How can you find reputable laboratories and testing facilities to conduct the standards testing required for your device? It is still possible to conduct your own standard compliance testing. It is not necessary in all cases to work with a certified laboratory. However, the more sophisticated the testing, such as for electromagnetic compatibility, electromagnetic immunity and electrical safety, the more likely you will need to work with a certified lab. Certification is not the only criteria for finding a good laboratory for the necessary testing. Some labs can offer additional certifications beyond just providing testing results. Some labs are happy to run the testing, but their reports don’t satisfy the FDA’s requirements for reporting. We can work with you to ensure you have the lab you need, that they run only the testing that you need, and that their reports will meet FDA requirements.
How do I complete the 3154 and 3654 Forms for my 510(k)? One of the first steps in preparing your new product application to the FDA is to complete the 3514 form. This form provides to FDA the basic information they need to file your submission. On the last page of this form, FDA requests that you list all of the standards to which you make reference in the submission. It is very important to consider this list well before you prepare the submission. If you must comply with a requirement in a standard and you’ve not begun that assessment, such an oversight can cost you time as well as money to try to catch up with the FDA’s 180 total clock for review. On the 3514 Form you will notice the FDA wants “version” and “date”. Sometimes you may not know the version, so at least try to know the date of issue. Provide as complete a title as possible. But your job has only now started. For each standard listed here, you will need to complete a 3654 Form, and this can get tricky.
We recommend you start thinking about completion of this form for each standard BEFORE you begin to apply the standard to your device. You will need to check the FDA website for recognition carefully because the questions on the form will ask about the scope of recognition of the standard. Also, FDA wants you to be aware of whether or not the standard states an “acceptance criteria”, and if so, you will need to include that in the standards report. If the standard does not have an acceptance criteria you need to include the results of any compliance testing in the 510(k) and be ready to defend the acceptance criteria that you establish.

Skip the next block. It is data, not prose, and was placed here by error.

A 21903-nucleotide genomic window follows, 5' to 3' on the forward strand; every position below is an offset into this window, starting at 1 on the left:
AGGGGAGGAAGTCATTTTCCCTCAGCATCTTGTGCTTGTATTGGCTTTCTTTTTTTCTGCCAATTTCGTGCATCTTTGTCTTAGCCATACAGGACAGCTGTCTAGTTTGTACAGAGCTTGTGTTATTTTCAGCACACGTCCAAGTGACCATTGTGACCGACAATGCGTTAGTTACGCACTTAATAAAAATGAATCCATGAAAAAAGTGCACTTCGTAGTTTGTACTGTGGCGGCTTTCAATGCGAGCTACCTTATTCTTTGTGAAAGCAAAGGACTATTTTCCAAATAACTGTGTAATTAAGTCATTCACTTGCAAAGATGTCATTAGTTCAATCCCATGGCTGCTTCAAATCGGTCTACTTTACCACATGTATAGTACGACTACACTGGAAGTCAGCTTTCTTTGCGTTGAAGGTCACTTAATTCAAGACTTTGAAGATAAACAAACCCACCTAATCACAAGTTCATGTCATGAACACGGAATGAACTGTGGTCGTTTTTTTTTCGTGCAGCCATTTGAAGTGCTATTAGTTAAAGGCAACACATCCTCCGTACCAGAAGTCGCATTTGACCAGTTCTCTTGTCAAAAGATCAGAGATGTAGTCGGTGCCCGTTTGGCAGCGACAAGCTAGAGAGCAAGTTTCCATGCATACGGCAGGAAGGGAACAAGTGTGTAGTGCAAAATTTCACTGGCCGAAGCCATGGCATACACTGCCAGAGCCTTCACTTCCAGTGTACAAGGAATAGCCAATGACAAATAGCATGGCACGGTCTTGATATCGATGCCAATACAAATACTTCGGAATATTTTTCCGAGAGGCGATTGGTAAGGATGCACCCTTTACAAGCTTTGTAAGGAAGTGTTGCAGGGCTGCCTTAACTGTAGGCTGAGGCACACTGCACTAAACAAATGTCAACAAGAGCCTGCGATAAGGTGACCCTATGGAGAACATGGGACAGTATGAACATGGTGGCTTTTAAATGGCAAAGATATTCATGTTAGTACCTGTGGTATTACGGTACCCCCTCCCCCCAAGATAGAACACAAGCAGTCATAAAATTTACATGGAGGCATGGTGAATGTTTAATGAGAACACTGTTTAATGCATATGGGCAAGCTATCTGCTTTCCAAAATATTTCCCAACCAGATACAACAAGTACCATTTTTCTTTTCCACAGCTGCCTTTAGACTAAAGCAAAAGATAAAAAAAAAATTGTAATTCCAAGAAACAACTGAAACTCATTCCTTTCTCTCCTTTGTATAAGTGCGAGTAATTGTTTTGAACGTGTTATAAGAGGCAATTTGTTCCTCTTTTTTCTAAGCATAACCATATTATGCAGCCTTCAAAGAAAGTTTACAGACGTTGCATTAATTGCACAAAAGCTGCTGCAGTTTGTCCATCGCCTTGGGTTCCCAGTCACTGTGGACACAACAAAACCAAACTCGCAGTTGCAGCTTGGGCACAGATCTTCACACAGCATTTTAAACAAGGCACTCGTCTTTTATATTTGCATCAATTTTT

Some standards have an option A and B for compliance with the standard, or even more refined options on how to conduct an evaluation. Be sure your laboratory is aware of such distinctions and include this option discussion in the report. Identify any deviations and exclusions very carefully. And, you need to be aware if any FDA guidance applicable to your product discusses this particular standard. There are a few instances where the guidance will describe certain exceptions or special requirements associated with the application of the standard to your device. Now for the good part: depending upon how you answered the questions on the first page of Form 3654, FDA asks you to provide detail and justification accordingly. If you have addressed any deviations and options in the formal report, you need not put the details on page two. You can reference the page and paragraph in the report where the information can be found.
Standards for medical devices unquestionably improve the overall quality of medical devices, but development teams can get discouraged looking at a long list of applicable international and national standards, and all the details that go into claiming conformity to standards. We’ll help you see your way through the tunnel. Let us shine a light on your standards.